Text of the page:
A co-worker of mine recently shared an e-mail he received from the DMV. The first line of the message read, "We're sorry your recent request to sign up for services with the Department of Motor Vehicles could not be processed. We apologize for the inconvenience." Right after that was a note from the commissioner saying "I hope you are satisfied with DMV's online services. We want to bring you the best in Internet service, and we welcome your comments. Please visit us again and remember to tell a friend!"
Back in the late 90's, when I went to pick up a new car I had bought, I was actually introduced to a cardboard cutout of the customer service manager. Why? Because the department was closed that day, but the survey I was about to receive had a question: "Did you meet the manager of customer service?"
And I can't tell you how many times over the past year I have been begged with, pleaded with, and even essentially offered bribes to say I would definitely recommend something to a friend, even if none of my friends needed that particular offering.
Serving to the Survey
The problem with each of these absurd scenarios is essentially the same. Measurement systems are built to find ways to make customers happier. But over time, the goal shifts from actually strengthening relationships to just improving a score. The process becomes the outcome.
Yes, there are a slew of very well researched questions out there that all show strong ties to business outcomes. Those metrics should be a reflection of service. Instead, service morphs into a reflection of the metric. The whole thing ends up flipping upside down.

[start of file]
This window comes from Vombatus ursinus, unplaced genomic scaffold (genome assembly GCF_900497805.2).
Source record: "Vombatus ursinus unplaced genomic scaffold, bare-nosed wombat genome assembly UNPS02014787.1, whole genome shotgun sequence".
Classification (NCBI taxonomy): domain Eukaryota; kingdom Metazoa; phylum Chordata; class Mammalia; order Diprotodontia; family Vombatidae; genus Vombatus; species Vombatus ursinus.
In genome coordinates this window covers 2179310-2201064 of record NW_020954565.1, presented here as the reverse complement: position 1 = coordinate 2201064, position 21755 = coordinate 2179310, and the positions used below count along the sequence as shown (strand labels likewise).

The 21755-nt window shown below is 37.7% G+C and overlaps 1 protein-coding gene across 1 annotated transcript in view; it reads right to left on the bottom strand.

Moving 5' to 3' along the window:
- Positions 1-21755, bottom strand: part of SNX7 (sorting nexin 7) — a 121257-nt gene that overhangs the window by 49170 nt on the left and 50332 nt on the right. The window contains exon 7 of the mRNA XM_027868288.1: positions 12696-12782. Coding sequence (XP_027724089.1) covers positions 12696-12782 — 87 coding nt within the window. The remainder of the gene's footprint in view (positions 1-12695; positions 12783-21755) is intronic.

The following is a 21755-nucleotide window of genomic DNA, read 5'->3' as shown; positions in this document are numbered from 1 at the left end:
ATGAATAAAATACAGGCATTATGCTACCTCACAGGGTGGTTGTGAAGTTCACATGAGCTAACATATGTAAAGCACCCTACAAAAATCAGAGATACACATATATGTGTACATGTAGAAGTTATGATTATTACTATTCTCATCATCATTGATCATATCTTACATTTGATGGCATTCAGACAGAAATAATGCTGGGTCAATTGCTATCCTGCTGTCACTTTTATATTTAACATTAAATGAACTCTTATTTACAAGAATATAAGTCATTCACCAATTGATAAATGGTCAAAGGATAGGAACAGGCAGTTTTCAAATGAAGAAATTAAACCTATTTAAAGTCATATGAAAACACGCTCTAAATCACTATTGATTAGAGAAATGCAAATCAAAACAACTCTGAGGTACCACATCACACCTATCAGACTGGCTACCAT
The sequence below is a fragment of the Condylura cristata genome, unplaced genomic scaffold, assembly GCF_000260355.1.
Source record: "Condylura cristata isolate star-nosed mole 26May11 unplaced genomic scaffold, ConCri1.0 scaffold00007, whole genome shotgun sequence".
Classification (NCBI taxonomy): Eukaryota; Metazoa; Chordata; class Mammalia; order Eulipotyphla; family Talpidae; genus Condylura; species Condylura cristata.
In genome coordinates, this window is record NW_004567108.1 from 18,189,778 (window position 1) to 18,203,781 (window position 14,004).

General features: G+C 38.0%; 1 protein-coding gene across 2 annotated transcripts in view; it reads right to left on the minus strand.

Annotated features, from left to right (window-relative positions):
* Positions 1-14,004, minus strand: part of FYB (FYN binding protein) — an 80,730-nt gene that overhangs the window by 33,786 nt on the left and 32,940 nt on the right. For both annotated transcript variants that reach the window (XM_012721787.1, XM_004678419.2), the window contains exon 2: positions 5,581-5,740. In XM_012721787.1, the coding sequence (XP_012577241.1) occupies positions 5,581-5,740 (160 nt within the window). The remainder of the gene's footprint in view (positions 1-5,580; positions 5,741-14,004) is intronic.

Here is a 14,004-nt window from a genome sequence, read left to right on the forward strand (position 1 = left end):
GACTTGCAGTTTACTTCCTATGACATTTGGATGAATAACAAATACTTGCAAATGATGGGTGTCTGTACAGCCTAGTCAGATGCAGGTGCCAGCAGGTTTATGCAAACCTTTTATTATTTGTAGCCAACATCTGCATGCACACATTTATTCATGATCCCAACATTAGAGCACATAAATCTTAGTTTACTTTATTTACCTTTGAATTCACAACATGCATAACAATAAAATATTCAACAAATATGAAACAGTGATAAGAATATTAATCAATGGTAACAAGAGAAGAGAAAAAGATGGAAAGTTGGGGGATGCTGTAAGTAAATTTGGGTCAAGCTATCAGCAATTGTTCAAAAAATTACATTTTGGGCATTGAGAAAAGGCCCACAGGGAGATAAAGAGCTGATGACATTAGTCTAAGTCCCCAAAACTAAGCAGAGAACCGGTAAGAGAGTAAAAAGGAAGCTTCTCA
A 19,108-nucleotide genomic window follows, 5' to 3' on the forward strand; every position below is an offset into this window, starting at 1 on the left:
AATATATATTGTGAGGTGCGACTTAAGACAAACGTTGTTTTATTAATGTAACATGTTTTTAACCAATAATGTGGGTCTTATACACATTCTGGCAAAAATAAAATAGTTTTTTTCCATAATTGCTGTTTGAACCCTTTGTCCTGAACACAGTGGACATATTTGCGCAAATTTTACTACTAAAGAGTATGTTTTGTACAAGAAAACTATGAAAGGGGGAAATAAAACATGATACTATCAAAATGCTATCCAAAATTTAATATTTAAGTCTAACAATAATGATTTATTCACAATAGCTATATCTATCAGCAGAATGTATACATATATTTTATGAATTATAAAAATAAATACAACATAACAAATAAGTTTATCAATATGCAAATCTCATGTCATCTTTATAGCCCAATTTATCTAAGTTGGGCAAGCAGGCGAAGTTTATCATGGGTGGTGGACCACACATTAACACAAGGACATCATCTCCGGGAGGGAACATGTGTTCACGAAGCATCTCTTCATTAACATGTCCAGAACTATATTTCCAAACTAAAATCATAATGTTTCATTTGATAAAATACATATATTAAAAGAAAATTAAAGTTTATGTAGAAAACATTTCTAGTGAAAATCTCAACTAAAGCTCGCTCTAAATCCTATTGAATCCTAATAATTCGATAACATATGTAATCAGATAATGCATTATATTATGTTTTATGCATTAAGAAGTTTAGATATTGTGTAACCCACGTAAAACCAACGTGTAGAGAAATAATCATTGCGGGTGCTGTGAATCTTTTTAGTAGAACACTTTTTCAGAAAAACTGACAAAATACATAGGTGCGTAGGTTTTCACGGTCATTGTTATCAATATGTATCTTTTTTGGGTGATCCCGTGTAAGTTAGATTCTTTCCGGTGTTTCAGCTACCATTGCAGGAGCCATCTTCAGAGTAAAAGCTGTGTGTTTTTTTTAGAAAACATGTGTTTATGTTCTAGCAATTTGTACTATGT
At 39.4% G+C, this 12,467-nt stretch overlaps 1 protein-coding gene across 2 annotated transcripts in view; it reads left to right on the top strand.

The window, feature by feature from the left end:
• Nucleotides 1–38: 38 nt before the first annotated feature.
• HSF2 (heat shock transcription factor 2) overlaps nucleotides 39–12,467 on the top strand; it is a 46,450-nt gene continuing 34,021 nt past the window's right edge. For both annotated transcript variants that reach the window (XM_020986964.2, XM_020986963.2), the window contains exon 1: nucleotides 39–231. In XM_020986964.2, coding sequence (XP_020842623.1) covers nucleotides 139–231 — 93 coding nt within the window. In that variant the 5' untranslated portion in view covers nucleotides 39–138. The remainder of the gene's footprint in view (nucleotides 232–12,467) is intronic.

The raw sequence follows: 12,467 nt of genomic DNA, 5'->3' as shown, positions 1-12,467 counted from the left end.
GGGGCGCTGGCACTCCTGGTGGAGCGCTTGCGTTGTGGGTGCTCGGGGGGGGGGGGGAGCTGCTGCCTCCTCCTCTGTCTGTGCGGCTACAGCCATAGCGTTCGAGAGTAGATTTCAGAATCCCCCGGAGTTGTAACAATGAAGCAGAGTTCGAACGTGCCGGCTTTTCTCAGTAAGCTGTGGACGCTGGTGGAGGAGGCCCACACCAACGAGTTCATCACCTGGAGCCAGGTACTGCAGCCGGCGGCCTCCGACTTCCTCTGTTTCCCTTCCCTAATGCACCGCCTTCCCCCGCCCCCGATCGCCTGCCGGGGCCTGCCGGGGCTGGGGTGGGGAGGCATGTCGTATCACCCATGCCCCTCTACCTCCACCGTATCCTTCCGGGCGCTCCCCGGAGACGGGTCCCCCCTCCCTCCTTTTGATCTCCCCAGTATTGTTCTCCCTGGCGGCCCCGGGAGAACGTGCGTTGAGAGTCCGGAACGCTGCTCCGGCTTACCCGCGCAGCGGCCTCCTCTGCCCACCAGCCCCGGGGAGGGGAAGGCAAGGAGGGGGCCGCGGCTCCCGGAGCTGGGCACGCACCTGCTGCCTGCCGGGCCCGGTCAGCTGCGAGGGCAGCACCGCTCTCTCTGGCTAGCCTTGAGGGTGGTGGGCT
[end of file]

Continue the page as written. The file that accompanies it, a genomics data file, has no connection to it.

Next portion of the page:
After spending over two decades consulting around measurement systems, there are a few things I have come to realize. First, be careful of how you set your incentives. The survey score should be a partial leading indicator of a business outcome: increased sales, retention, use of multiple products. It is not in and of itself an outcome. Rather, it is just a light on the dashboard that explains some percentage of the measure of success you are pursuing.
Scripts Aren't Fooling Anyone
When you set your goals, incentives and rewards based solely on the survey, the actual outcome the survey is meant to help you achieve may fade into the background. You will start to see scripts designed to improve survey results that don't necessarily improve business outcomes, like closing with "I strove to provide you with excellent service today" when the first question on the survey is, you guessed it, "did the representative strive to provide you with excellent service today?" You might even see attempts to game the system that actually hurt customer relationships. I once saw an e-mail response to a customer in which a representative half-jokingly said that if the customer didn't give her the highest survey ratings, she'd be fired.